COVID-19

VACCINES

THE SCIENCE BEHIND THEM

MAKING A VACCINE:

STUDYING PROTEIN STRUCTURES

 

To fight the COVID-19 outbreak, scientists began by analyzing the structure of the virus’ proteins. Visualizing these structures is key to understanding how the virus invades our cells and hides from our defense mechanisms. Scientists have found important proteins that can be used as targets in vaccination, such as the Spike protein. This protein is found on the surface of the virus and is necessary for viral entry into human cells.

HOW DO VACCINES WORK?

 

Vaccines stimulate our immune responses to protect against infectious diseases. They prompt our cells to recognize and protect us from antigens (foreign agents) by producing antibodies. Sometimes, the process of building immunity after vaccination can cause symptoms, such as fever. These symptoms are expected.

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The goal of vaccines is to make our bodies produce protective antibodies. 

 

COVID-19 vaccines expose our immune system to Spike proteins, which induce the production of these antibodies.

 

You cannot get COVID-19 from a COVID-19 vaccine.  

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COVID-19 VACCINE TECHNOLOGIES

THE DIFFERENT COVID-19 VACCINES

* Final clinical review by WHO in progress as of March 17, 2021.

** Efficacy defined as the prevention of symptomatic disease for fully vaccinated individuals. 

WHICH VACCINE SHOULD I GET?

THE BEST COVID-19 VACCINE IS THE ONE THAT'S AVAILABLE TO YOU.

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All approved vaccines are safe and effective. Moreover, no individual has died of COVID-19 after completing their vaccination schedule. When it is your turn, get the vaccine! You are not only protecting yourself, but everyone around you.

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TRANSLATIONS

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REFERENCES

 

1. NIH Director’s Blog: Structural Biology Points Way to Coronavirus Vaccine. https://directorsblog.nih.gov/2020/03/03/structural-biology-points-way-to-coronavirus-vaccine/. Accessed on March 2, 2021. 

2. Centers for Disease Control and Prevention: US COVID-19 Vaccine Product Information. https://www.cdc.gov/vaccines/covid-19/info-by-product/index.html. Accessed on March 2, 2021.

3. World Health Organization: COVID-19 Vaccines within WHO evaluation process. https://www.who.int/emergencies/diseases/novel-coronavirus-2019/covid-19-vaccines. Accessed on March 17, 2021.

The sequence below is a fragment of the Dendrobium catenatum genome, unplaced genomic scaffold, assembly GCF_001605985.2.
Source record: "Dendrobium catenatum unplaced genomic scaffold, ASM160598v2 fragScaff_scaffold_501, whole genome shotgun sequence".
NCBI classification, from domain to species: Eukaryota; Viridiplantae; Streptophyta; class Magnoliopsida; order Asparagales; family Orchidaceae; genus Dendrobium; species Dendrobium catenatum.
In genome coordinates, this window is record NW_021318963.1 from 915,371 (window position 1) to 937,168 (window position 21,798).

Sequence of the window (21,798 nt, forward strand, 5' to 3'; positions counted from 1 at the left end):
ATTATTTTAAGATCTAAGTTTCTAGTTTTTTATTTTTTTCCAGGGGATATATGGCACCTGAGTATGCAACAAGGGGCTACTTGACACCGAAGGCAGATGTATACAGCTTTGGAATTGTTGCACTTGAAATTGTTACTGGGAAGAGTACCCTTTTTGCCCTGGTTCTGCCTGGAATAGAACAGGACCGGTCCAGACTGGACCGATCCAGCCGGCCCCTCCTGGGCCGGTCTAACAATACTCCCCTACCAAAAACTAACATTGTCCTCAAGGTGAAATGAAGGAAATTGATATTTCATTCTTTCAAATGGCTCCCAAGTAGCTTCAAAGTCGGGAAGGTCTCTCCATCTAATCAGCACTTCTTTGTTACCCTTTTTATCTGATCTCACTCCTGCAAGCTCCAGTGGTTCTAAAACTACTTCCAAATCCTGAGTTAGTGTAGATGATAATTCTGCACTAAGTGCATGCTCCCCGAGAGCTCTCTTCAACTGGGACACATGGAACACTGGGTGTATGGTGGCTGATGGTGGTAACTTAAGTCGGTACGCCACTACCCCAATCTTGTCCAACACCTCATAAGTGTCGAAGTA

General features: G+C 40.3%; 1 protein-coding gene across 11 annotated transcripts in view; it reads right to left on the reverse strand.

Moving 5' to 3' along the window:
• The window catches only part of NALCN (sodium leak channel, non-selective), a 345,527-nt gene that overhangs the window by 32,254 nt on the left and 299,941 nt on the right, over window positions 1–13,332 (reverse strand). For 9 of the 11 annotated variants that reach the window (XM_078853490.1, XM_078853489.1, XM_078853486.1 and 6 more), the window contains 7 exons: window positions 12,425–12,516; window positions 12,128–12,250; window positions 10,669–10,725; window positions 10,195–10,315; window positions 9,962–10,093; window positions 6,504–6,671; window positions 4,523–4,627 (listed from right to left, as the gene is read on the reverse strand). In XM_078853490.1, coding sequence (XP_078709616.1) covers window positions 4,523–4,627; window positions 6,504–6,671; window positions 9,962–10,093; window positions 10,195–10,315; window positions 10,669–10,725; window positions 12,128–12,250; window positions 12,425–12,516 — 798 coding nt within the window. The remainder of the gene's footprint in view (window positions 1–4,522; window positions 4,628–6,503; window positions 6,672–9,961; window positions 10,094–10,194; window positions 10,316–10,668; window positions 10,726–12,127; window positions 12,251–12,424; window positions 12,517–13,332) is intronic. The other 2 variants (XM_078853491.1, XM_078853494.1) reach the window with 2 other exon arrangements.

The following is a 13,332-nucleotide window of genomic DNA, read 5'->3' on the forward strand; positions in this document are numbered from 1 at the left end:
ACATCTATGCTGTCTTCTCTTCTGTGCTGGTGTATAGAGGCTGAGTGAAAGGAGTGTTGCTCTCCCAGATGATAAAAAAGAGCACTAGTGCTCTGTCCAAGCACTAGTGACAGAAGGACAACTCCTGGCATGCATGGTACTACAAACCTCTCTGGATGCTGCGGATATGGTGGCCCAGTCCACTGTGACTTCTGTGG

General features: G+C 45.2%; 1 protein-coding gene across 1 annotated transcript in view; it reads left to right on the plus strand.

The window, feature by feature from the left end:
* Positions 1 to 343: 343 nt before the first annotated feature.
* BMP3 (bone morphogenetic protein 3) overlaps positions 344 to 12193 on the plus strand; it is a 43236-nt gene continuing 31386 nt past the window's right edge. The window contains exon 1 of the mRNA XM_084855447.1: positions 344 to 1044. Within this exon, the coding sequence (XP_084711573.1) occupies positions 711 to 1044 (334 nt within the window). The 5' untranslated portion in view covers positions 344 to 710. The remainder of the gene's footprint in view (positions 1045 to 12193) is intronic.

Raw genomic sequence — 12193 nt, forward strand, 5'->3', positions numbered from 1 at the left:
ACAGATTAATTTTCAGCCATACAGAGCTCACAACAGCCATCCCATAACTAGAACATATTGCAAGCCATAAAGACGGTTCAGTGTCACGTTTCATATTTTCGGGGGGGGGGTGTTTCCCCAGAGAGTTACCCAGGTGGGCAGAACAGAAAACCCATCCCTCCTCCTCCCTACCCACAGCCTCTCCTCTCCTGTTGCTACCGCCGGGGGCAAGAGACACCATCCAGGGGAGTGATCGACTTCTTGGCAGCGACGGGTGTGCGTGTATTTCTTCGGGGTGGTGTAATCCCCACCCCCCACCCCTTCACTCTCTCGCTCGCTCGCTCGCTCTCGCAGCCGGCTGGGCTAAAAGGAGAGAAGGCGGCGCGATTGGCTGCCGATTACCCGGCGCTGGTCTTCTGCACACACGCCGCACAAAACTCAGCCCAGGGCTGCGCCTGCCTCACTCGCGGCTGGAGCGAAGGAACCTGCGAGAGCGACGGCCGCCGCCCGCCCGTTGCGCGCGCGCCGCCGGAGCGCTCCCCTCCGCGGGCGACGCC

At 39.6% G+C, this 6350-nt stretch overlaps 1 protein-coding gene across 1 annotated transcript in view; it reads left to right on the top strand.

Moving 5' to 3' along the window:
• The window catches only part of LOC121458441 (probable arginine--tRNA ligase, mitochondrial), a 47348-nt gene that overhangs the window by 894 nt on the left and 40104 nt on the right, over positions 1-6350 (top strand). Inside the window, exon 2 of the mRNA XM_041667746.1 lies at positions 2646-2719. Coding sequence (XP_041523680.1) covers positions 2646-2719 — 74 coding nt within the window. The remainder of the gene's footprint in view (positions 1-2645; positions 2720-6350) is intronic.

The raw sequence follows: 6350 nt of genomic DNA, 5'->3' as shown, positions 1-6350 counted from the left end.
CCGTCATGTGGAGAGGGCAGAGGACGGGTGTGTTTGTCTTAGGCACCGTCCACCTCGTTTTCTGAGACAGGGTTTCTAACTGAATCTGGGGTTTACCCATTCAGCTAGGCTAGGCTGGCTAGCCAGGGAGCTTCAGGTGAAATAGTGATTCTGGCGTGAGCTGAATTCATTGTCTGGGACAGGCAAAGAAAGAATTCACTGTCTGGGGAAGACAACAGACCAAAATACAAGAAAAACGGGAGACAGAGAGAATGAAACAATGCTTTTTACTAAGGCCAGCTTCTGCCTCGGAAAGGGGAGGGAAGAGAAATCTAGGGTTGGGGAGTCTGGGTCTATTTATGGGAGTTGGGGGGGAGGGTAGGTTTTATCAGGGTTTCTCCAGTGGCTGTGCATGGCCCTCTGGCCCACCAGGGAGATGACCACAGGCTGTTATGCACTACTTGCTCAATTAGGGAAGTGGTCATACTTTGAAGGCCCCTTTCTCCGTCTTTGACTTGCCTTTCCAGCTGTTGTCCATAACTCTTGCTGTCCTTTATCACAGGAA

4. COVID19 Vaccine Tracker. https://covid19.trackvaccines.org. Accessed on March 2, 2021.

5. Ramasamy M., et al. Safety and immunogenicity of ChAdOx1 nCoV-19 vaccine administered in a prime-boost regimen in young and old adults (COV002): a single-blind, randomised, controlled, phase 2/3 trial. The Lancet, 2020.  

6. Johnson & Johnson: Janssen COVID19 Vaccine. https://www.janssencovid19vaccine.com. Accessed on March 2, 2021.

7. Knoll. M and Wonodi, C. Oxford–AstraZeneca COVID-19 vaccine efficacy. The Lancet, 2021.

8. Ontario Ministry of Health: COVID-19: Vaccine Storage and Handling Guidance. http://www.health.gov.on.ca/en/pro/programs/publichealth/coronavirus/docs/vaccine/vaccine_storage_handling_pfizer_moderna.pdf. Accessed on March 2, 2021.

9. The Gamaleya Center: Sputnik V, general information. https://sputnikvaccine.com/about-vaccine/. Accessed on March 2, 2021.

10. Logunov, D., et al. Safety and efficacy of an rAd26 and rAd5 vector-based heterologous prime-boost COVID-19 vaccine: an interim analysis of a randomised controlled phase 3 trial in Russia. The Lancet, 2021. 

11. CanSinoBIO: About the Convidecia Vaccine. http://www.cansinotech.com. Accessed on March 2, 2021.

12. Reuters: CanSinoBIO's COVID-19 vaccine 65.7% effective in global trials, Pakistan official says. https://www.reuters.com/article/us-health-coronavirus-vaccine-pakistan-idUSKBN2A81N0. Accessed on March 2, 2021.

13. Janssen Global: Vaccine Technology. https://www.janssen.com/infectious-diseases-and-vaccines/vaccine-technology. Accessed on March 2, 2021.

14. Mallapaty S. China COVID vaccine reports mixed results — what does that mean for the pandemic? Nature, 2021. 

15. Zhang Y., et al. Safety, tolerability, and immunogenicity of an inactivated SARS-CoV-2 vaccine in healthy adults aged 18–59 years: a randomised, double-blind, placebo-controlled, phase 1/2 clinical trial. The Lancet, 2020.